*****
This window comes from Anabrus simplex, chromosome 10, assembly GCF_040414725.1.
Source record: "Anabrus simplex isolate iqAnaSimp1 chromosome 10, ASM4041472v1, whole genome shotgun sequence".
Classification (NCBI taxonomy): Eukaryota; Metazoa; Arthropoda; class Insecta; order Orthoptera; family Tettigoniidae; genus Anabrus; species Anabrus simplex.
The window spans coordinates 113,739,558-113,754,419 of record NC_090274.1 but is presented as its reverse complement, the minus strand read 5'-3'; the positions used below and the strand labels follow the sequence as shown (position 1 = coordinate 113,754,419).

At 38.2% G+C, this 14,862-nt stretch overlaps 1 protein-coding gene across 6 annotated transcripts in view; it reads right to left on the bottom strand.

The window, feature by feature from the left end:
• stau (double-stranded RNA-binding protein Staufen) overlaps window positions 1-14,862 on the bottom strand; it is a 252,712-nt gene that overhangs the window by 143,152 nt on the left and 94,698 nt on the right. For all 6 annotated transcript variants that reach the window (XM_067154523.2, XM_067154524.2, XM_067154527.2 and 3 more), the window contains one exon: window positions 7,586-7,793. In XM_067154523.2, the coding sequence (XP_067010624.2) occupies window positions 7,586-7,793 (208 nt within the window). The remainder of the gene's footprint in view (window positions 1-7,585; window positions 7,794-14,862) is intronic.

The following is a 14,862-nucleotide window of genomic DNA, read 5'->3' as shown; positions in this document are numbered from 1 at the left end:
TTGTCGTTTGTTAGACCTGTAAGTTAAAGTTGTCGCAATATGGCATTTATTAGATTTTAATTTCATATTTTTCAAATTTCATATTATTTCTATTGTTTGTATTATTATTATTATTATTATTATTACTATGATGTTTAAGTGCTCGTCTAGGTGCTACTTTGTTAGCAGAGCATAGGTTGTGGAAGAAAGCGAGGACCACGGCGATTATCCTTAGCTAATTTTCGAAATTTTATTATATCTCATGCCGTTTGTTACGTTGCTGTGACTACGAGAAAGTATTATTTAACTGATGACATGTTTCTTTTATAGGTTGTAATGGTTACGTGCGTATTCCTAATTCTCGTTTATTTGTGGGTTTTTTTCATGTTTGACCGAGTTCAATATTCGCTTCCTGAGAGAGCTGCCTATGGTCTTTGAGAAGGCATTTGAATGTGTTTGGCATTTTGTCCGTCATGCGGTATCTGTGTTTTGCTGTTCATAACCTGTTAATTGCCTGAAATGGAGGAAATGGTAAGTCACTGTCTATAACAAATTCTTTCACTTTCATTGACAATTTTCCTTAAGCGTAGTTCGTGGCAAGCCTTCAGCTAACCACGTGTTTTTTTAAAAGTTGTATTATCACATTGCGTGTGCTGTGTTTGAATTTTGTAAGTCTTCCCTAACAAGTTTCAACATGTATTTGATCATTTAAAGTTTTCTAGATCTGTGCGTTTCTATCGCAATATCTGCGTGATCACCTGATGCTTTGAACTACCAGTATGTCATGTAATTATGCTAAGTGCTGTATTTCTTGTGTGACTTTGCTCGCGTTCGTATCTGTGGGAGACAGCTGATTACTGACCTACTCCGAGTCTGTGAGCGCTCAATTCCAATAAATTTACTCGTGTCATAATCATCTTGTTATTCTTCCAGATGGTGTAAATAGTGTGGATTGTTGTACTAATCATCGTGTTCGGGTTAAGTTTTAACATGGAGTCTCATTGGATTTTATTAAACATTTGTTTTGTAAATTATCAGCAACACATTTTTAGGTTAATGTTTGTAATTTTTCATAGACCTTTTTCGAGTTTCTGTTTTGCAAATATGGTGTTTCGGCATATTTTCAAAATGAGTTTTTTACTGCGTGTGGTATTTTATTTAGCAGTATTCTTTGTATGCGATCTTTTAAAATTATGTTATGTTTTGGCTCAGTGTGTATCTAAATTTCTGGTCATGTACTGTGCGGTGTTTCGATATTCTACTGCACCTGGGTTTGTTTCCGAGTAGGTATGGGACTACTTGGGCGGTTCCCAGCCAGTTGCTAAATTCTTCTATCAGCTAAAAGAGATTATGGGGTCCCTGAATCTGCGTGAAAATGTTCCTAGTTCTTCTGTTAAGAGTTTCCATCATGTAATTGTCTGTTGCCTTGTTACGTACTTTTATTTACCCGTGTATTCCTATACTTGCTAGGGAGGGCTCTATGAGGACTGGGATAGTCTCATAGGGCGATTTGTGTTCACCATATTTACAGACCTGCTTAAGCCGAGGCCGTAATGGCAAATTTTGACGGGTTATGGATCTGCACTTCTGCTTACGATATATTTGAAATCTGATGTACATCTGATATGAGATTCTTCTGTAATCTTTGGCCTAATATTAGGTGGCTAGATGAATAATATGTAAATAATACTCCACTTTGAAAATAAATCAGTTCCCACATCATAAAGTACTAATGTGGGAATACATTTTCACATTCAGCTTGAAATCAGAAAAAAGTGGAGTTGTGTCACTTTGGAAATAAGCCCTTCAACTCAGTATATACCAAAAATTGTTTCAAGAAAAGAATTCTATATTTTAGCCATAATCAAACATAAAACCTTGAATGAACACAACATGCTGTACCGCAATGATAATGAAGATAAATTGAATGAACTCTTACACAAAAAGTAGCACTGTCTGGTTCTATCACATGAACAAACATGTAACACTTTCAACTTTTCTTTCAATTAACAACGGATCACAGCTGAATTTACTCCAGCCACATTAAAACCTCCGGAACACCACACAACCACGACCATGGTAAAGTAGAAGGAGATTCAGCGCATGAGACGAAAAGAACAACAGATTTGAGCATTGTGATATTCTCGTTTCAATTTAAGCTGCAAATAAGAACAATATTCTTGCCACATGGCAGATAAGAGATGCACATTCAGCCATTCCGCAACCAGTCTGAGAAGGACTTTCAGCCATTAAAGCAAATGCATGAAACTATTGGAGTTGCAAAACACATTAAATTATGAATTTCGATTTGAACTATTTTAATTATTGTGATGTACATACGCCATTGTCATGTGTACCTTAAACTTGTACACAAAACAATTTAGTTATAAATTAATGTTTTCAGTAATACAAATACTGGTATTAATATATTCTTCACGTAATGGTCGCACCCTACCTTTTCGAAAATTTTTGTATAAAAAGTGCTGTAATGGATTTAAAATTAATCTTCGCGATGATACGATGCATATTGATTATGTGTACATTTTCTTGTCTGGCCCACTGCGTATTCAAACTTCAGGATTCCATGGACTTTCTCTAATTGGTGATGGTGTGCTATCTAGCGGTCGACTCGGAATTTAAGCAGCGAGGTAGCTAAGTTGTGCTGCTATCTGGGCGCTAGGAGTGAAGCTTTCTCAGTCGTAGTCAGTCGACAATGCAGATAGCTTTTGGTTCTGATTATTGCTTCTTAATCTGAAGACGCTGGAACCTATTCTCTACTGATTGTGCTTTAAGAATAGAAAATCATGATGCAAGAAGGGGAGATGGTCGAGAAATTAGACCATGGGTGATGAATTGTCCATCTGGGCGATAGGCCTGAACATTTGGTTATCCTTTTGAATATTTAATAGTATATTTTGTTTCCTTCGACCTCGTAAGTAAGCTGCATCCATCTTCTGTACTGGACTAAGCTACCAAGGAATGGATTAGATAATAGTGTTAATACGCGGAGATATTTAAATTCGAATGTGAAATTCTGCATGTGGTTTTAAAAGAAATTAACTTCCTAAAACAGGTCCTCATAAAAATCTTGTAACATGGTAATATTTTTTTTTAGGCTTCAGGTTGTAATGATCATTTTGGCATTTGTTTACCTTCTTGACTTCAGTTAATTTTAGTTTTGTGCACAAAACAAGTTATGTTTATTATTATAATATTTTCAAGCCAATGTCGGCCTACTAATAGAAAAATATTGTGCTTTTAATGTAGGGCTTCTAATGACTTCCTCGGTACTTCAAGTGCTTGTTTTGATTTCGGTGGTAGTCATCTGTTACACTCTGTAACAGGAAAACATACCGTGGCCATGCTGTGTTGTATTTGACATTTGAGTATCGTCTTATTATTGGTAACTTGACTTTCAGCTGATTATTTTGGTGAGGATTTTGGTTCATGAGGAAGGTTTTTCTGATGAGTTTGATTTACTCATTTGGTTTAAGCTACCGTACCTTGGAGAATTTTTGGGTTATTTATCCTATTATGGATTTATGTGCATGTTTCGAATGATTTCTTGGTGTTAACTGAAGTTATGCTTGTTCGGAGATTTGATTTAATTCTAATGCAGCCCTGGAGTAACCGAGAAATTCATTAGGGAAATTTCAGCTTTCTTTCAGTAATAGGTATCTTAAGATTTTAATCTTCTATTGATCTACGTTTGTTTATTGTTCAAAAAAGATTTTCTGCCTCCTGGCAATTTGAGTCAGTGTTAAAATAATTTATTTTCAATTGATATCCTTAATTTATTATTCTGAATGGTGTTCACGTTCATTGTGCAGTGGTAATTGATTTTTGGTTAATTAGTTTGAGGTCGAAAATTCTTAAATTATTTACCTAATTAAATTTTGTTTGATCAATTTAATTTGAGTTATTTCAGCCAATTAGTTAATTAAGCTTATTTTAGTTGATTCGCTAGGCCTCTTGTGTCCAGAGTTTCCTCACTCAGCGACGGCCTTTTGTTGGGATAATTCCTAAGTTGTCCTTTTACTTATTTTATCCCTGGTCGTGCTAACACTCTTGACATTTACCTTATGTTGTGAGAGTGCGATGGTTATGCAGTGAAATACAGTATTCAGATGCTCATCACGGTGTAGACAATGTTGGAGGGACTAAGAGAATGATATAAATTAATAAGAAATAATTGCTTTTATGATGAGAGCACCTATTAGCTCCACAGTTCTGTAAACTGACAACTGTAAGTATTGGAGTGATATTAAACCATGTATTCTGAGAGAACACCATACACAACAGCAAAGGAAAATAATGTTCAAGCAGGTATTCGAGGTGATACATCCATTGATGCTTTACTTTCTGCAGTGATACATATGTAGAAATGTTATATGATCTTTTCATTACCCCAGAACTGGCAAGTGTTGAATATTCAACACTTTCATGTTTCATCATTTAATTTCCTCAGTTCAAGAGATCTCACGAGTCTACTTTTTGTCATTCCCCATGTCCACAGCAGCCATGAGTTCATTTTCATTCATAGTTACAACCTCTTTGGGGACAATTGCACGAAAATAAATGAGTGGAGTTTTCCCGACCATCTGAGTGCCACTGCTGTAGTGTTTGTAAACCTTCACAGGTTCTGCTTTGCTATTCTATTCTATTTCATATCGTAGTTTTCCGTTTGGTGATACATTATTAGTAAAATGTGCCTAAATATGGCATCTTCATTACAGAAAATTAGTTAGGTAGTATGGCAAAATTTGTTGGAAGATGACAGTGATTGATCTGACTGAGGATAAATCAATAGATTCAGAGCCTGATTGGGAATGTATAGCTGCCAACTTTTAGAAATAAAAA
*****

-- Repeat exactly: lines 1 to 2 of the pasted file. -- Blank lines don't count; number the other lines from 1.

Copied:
This window comes from Anabrus simplex, chromosome 10, assembly GCF_040414725.1.
Source record: "Anabrus simplex isolate iqAnaSimp1 chromosome 10, ASM4041472v1, whole genome shotgun sequence".